TPP, TEAC, and flavonoid contents in greenhouse grown plants, indicating the role of environmental factors on the accumulation of bioactive compounds [29] . It has been suggested that not only the level of antioxidants but also a synergy occurring among them and the other plant constituents might influence the differences in the antioxidant capacity of plant extracts [42] . The relationship between Scutellaria extract containing flavonoids and their role in anti-tumor properties via Akt/GSK-3 signaling pathway has been established [43] [44] .

5. Conclusion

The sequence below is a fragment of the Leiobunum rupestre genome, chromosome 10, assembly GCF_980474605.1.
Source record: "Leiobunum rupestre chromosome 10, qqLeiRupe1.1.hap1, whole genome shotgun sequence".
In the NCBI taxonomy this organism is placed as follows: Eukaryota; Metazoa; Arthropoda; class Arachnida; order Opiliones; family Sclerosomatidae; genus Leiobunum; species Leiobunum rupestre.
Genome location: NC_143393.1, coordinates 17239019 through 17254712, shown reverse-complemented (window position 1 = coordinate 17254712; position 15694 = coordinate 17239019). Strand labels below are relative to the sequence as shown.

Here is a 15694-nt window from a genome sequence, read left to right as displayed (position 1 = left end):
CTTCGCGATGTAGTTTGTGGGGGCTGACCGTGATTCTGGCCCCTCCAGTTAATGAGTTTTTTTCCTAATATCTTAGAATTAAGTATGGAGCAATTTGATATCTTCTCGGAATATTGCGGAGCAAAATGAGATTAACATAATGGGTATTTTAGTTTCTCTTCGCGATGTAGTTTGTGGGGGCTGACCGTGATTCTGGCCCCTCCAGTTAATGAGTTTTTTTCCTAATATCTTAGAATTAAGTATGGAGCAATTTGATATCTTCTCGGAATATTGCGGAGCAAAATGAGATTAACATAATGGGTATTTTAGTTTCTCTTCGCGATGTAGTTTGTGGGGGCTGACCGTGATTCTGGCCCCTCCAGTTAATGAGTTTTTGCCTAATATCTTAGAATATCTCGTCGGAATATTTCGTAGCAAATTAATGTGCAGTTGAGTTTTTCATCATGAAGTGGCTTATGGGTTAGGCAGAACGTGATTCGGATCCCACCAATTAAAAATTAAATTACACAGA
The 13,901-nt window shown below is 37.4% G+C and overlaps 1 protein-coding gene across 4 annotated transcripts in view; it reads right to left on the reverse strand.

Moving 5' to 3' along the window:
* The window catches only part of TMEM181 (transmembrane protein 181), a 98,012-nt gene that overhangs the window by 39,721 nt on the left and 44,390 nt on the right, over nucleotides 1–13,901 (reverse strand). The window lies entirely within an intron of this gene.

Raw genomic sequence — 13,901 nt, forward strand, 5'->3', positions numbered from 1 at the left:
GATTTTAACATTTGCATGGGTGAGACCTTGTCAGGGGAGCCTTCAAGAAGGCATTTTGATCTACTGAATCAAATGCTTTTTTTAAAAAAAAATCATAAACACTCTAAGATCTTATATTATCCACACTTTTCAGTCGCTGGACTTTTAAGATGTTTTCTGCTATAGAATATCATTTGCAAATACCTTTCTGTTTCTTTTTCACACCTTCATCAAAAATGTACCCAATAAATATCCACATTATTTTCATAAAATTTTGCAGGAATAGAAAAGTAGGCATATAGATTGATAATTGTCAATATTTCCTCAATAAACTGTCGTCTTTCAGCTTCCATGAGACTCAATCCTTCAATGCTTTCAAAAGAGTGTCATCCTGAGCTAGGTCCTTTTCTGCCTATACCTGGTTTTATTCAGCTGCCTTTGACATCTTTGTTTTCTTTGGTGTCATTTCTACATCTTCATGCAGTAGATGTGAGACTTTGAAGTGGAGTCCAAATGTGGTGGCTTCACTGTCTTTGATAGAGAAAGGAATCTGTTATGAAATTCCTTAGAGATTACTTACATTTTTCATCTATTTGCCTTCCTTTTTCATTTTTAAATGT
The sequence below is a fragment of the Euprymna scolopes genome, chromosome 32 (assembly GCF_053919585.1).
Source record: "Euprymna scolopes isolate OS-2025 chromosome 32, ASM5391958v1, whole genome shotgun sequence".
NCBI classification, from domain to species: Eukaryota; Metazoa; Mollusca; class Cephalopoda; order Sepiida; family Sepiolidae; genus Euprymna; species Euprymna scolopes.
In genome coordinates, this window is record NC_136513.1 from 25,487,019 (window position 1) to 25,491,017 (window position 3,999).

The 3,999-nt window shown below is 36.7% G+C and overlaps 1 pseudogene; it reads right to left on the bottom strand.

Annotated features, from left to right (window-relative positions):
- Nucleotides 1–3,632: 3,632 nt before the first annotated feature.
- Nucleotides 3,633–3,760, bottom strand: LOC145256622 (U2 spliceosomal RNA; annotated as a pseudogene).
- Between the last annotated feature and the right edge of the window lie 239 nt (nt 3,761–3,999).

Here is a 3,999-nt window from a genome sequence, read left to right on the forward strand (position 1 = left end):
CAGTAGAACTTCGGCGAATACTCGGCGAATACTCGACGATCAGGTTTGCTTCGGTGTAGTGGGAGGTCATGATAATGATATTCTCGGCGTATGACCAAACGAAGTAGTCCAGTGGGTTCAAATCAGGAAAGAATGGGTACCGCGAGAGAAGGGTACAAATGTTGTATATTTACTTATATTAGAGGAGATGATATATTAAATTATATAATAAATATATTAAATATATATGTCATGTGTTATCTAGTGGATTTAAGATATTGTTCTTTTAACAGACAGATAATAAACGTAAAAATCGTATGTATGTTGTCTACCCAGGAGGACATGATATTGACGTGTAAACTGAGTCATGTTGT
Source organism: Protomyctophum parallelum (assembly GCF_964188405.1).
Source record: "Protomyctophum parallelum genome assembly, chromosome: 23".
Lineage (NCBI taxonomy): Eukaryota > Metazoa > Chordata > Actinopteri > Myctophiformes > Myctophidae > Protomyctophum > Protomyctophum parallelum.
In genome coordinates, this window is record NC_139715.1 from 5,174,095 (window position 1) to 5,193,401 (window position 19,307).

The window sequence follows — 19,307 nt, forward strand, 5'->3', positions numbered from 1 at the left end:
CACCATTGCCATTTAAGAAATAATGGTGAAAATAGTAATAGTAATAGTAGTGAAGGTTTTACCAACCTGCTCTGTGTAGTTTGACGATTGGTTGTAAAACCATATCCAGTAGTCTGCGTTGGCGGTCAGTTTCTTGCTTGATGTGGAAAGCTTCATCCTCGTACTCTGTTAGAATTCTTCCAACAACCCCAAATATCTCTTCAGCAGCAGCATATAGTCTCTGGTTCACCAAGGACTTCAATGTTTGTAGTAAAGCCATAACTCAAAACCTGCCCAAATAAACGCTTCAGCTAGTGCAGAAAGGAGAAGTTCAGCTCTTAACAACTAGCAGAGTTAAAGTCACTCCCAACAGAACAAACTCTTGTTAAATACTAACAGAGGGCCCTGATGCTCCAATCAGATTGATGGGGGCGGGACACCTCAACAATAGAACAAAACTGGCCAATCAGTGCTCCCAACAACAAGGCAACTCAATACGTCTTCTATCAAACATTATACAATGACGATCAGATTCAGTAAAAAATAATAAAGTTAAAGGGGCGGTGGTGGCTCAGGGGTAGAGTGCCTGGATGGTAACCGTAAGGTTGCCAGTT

A major thrust in our research is to reduce hyperhydricity condition in tissue cultured plants as this physiological aberration reduces productivity [17] . This study suggests that S. barbata and S. racemosa can be successfully cultured in vitro by using lower concentrations of cytokinin for a brief period (14 - 21 days) and optimizing type of sugar in the same shoot induction medium to further enhance the number of shoots. It would be interesting to study the incidence of hyperhydricity in explants incubated for a shorter incubation period (7 - 10 days) with higher than 5 µM concentration of cytokinins. Further, successful rooting and acclimatization protocols were developed resulting in minimal mortality. All these studies will help understand medicinal plant physiology for scaling up biomass production to assist commercial production. Scanning electron microscopic studies highlight the adverse effect of in vitro condition on leaf morphology and development providing insight into minimum duration of hardening required. A suitable strategy for acclimatization of micropropagated plants is needed which could correct stomatal abnormalities and initiate synthesis of cuticle on the leaf surface. Further, both species exhibited high antioxidant capacity which could be a reason behind their traditional medicinal use and recent clinical studies.